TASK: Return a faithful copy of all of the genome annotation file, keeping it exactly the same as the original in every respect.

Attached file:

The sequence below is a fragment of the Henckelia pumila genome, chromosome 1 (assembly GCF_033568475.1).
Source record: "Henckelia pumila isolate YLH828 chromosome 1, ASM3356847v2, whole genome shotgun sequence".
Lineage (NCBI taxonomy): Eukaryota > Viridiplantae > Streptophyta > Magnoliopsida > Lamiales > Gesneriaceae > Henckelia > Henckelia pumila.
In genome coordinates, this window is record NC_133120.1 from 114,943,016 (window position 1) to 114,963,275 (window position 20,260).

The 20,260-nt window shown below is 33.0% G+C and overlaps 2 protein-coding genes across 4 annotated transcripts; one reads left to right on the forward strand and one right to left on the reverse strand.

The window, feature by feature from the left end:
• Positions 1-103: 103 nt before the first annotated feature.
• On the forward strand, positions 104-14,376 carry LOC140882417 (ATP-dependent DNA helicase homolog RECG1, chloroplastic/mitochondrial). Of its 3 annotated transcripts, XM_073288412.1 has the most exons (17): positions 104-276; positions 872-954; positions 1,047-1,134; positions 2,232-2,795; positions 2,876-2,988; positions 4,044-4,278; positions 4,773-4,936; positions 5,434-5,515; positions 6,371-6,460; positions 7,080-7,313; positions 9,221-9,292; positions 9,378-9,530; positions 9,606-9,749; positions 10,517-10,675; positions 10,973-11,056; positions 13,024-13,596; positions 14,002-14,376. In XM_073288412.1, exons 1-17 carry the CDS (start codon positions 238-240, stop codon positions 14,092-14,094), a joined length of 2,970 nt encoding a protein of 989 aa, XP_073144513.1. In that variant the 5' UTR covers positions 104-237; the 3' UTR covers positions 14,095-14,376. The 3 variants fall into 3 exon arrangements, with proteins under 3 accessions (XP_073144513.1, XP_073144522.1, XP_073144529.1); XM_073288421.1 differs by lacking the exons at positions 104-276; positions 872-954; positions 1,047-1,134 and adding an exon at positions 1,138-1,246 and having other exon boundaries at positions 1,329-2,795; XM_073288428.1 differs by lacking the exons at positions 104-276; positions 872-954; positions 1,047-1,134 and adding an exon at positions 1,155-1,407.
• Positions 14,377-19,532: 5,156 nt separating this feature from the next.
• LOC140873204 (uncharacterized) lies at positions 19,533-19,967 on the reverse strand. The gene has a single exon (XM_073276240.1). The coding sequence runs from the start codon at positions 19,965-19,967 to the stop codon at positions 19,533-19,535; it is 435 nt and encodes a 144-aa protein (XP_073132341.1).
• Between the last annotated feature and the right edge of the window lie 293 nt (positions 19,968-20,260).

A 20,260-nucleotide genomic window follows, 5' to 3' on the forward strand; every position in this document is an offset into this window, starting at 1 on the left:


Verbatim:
The sequence below is a fragment of the Henckelia pumila genome, chromosome 1 (assembly GCF_033568475.1).
Source record: "Henckelia pumila isolate YLH828 chromosome 1, ASM3356847v2, whole genome shotgun sequence".
Lineage (NCBI taxonomy): Eukaryota > Viridiplantae > Streptophyta > Magnoliopsida > Lamiales > Gesneriaceae > Henckelia > Henckelia pumila.
In genome coordinates, this window is record NC_133120.1 from 114,943,016 (window position 1) to 114,963,275 (window position 20,260).

The 20,260-nt window shown below is 33.0% G+C and overlaps 2 protein-coding genes across 4 annotated transcripts; one reads left to right on the forward strand and one right to left on the reverse strand.

The window, feature by feature from the left end:
• Positions 1-103: 103 nt before the first annotated feature.
• On the forward strand, positions 104-14,376 carry LOC140882417 (ATP-dependent DNA helicase homolog RECG1, chloroplastic/mitochondrial). Of its 3 annotated transcripts, XM_073288412.1 has the most exons (17): positions 104-276; positions 872-954; positions 1,047-1,134; positions 2,232-2,795; positions 2,876-2,988; positions 4,044-4,278; positions 4,773-4,936; positions 5,434-5,515; positions 6,371-6,460; positions 7,080-7,313; positions 9,221-9,292; positions 9,378-9,530; positions 9,606-9,749; positions 10,517-10,675; positions 10,973-11,056; positions 13,024-13,596; positions 14,002-14,376. In XM_073288412.1, exons 1-17 carry the CDS (start codon positions 238-240, stop codon positions 14,092-14,094), a joined length of 2,970 nt encoding a protein of 989 aa, XP_073144513.1. In that variant the 5' UTR covers positions 104-237; the 3' UTR covers positions 14,095-14,376. The 3 variants fall into 3 exon arrangements, with proteins under 3 accessions (XP_073144513.1, XP_073144522.1, XP_073144529.1); XM_073288421.1 differs by lacking the exons at positions 104-276; positions 872-954; positions 1,047-1,134 and adding an exon at positions 1,138-1,246 and having other exon boundaries at positions 1,329-2,795; XM_073288428.1 differs by lacking the exons at positions 104-276; positions 872-954; positions 1,047-1,134 and adding an exon at positions 1,155-1,407.
• Positions 14,377-19,532: 5,156 nt separating this feature from the next.
• LOC140873204 (uncharacterized) lies at positions 19,533-19,967 on the reverse strand. The gene has a single exon (XM_073276240.1). The coding sequence runs from the start codon at positions 19,965-19,967 to the stop codon at positions 19,533-19,535; it is 435 nt and encodes a 144-aa protein (XP_073132341.1).
• Between the last annotated feature and the right edge of the window lie 293 nt (positions 19,968-20,260).

A 20,260-nucleotide genomic window follows, 5' to 3' on the forward strand; every position in this document is an offset into this window, starting at 1 on the left: